Boris Johnson has nominated two men he kicked out of the Tories in the Commons for opposing him on Brexit for seats in the Lords.

Former Chancellors Ken Clarke and Philip Hammond had the Conservative whip withdrawn last year for attempting to block a no-deal Brexit.

They have now stood down as MPs but have continued to be critical of the prime minister's policies.

The nomination and vetting process for new peers is not yet complete.

But Mr Clarke and Mr Hammond are on Downing Street's list, according to the BBC.

No10 is also expected to nominate former Scottish Tory leader Ruth Davidson, who has also clashed with the PM over Brexit in the past, for a seat in the Lords.

That could be a final death knell to her future prospects for the party leadership, for which she was repeatedly tipped before she stood down.

Ken Clarke was one of the biggest thorns in Boris Johnson's side over Brexit

Convention says the Prime Minister or Tory leader should be in the House of Commons, not the Lords, meaning Ms Davidson would have to resign and contest a Commons seat before she could stand.

Meanwhile the BBC reported that two ex-Labour MPs, Ian Austin and John Woodcock, have been nominated to sit as non-affiliated peers.

Critics of Jeremy Corbyn, Mr Austin and Mr Woodcock quit Labour before stepping down as MPs at the election, urging voters to back the Tories instead in the December poll to stop Labour coming to power.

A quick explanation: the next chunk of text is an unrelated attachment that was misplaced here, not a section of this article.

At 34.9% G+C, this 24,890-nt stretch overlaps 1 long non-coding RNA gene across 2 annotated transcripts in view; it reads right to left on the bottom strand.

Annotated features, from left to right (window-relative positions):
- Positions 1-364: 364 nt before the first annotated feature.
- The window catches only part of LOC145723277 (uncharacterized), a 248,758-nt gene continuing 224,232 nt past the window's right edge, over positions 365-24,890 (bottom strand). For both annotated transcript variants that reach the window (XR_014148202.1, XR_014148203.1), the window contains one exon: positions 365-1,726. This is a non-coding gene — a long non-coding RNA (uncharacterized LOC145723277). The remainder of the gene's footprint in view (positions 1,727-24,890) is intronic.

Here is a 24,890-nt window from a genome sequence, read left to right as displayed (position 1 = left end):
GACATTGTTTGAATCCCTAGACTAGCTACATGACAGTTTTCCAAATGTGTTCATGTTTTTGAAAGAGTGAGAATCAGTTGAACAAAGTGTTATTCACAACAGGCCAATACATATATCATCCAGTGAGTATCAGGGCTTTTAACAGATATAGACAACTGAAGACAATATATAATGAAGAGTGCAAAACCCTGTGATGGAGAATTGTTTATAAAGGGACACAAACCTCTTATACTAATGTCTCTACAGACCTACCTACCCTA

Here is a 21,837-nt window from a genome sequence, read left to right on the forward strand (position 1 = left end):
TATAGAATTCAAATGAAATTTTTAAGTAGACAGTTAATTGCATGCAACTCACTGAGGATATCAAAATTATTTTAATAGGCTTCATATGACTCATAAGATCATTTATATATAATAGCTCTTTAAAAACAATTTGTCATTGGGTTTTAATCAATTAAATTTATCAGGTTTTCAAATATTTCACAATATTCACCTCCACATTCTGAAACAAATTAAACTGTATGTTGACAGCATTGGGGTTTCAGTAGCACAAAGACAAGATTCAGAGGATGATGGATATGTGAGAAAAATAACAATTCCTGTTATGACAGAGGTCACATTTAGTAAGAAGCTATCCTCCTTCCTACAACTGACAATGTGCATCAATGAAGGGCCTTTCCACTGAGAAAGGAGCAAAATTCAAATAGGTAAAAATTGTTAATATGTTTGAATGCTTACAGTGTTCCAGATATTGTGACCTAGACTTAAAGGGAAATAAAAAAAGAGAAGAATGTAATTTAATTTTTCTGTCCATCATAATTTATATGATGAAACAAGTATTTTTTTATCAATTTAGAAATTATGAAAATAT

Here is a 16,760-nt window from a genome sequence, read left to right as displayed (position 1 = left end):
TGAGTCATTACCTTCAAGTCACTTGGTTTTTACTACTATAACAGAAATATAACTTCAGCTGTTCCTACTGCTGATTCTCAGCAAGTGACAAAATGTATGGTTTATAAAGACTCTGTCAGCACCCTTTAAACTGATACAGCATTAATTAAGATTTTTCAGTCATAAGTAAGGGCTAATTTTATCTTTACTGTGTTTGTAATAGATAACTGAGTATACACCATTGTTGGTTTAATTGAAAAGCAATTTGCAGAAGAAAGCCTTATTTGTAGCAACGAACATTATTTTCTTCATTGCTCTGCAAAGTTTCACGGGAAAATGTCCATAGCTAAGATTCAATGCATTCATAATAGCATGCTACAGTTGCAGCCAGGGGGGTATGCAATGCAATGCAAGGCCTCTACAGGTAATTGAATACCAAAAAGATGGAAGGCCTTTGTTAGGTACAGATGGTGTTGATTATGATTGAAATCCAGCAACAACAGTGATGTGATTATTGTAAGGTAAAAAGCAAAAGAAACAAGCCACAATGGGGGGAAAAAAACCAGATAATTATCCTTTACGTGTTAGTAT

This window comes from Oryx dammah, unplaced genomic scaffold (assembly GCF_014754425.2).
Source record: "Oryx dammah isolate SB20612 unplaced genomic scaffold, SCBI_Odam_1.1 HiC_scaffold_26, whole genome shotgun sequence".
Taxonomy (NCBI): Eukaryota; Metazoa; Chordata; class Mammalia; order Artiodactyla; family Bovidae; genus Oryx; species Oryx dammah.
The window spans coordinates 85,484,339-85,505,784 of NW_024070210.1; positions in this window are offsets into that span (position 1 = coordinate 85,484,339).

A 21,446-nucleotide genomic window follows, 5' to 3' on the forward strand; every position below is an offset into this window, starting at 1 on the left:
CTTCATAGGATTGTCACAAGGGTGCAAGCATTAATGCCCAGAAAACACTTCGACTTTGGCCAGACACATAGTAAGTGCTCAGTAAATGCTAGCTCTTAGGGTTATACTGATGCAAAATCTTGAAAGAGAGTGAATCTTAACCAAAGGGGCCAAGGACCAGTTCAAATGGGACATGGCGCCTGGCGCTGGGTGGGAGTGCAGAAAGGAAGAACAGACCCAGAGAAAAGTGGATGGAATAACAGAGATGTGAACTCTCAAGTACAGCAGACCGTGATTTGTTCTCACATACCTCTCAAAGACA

Downing Street and the House of Lords Appointments Commission refused to comment on the report.

Former Chancellor Philip Hammond

Former Commons speaker John Bercow has been put forward for a peerage by the outgoing Labour leader Mr Corbyn, but his nomination could be blocked amid allegations that he bullied staff.

David Leakey, who served as black rod until 2018, said that granting Mr Bercow a peerage would be a "scandal that Parliament would struggle to live down".

The former speaker denies the allegations.

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It comes ahead of a reshuffle expected next week.

Environment Secretary Theresa Villiers, Business Secretary Andrea Leadsom and Work and Pensions Secretary Thérèse Coffey could lose their jobs.

Question marks remain over others including International Trade Secretary Liz Truss and Commons leader Jacob Rees-Mogg.

Those tipped for promotion include Downing Street favourite Rishi Sunak and former Cabinet minister Penny Mordaunt.